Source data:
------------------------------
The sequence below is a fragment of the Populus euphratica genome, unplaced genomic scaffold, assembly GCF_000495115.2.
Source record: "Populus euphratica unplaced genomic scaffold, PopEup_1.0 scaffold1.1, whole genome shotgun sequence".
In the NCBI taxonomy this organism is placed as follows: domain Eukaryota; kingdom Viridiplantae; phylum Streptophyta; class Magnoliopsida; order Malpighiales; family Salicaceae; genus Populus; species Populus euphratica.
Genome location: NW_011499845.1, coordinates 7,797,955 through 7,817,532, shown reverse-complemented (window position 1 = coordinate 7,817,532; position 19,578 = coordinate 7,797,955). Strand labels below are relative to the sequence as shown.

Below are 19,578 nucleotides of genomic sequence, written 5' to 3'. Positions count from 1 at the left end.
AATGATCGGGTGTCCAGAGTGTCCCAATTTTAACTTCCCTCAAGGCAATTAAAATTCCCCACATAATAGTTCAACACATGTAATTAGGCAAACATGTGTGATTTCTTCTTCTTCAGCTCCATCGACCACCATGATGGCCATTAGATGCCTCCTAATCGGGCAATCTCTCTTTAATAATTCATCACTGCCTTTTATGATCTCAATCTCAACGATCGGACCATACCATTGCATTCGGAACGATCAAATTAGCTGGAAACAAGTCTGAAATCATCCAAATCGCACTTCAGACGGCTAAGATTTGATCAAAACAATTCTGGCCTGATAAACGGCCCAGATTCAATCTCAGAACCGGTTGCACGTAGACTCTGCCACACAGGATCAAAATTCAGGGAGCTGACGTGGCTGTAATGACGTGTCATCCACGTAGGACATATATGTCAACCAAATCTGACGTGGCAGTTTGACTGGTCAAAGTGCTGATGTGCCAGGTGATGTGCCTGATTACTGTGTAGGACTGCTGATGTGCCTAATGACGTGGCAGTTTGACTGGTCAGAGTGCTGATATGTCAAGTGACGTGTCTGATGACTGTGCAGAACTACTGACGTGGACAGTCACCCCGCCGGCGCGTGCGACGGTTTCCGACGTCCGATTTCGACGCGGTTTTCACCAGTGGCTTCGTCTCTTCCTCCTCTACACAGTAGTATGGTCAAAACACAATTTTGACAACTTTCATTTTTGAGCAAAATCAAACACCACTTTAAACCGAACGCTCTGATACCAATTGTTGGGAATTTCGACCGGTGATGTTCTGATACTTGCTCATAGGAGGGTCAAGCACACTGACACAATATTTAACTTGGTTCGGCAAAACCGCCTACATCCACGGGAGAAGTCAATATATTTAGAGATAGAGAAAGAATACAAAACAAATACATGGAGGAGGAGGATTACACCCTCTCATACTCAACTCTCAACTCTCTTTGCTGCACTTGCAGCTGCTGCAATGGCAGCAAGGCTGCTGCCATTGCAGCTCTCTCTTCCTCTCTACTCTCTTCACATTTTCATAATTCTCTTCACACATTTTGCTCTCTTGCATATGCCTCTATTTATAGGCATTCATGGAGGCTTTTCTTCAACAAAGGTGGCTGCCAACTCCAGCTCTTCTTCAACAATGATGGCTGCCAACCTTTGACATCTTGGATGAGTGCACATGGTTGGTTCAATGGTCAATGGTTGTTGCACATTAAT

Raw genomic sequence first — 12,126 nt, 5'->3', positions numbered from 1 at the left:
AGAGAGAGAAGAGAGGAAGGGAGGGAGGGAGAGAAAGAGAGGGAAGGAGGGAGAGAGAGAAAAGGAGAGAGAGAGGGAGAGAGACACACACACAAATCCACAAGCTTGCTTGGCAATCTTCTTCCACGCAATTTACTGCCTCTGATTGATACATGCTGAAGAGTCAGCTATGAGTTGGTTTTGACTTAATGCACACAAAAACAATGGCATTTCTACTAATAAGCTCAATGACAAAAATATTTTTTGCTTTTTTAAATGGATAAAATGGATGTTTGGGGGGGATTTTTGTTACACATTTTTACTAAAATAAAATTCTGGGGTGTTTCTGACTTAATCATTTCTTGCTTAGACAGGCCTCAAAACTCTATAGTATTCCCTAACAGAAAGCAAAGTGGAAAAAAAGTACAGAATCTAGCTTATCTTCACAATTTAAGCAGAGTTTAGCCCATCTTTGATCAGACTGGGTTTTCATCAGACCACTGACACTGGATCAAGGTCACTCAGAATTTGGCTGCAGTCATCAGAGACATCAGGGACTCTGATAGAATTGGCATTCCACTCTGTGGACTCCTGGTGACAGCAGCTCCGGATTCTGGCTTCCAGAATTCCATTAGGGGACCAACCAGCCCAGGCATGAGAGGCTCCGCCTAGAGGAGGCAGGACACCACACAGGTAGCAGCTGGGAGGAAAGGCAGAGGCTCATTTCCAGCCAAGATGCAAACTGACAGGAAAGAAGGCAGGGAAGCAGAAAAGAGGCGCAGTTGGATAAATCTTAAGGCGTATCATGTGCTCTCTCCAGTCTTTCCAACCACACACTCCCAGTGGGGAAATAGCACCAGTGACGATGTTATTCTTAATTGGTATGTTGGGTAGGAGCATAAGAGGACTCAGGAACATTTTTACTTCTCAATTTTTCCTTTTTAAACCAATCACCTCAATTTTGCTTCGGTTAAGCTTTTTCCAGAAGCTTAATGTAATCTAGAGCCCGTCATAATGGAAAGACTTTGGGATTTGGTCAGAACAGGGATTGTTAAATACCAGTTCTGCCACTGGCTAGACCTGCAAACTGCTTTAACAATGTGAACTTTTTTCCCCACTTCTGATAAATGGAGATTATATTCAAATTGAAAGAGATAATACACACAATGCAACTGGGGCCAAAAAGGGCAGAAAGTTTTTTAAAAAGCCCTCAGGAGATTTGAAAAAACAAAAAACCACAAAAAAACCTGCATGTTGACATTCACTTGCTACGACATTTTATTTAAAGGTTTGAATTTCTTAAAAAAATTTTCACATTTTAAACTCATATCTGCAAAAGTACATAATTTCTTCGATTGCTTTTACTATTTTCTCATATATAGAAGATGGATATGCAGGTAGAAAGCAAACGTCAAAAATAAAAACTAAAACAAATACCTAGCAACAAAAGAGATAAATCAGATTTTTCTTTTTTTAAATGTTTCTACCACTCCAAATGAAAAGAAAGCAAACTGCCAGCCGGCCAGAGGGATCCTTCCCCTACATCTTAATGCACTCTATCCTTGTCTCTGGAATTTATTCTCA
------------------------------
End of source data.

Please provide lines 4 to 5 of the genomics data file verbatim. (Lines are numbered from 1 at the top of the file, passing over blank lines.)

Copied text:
Genome location: NW_011499845.1, coordinates 7,797,955 through 7,817,532, shown reverse-complemented (window position 1 = coordinate 7,817,532; position 19,578 = coordinate 7,797,955). Strand labels below are relative to the sequence as shown.

Below are 19,578 nucleotides of genomic sequence, written 5' to 3'. Positions count from 1 at the left end.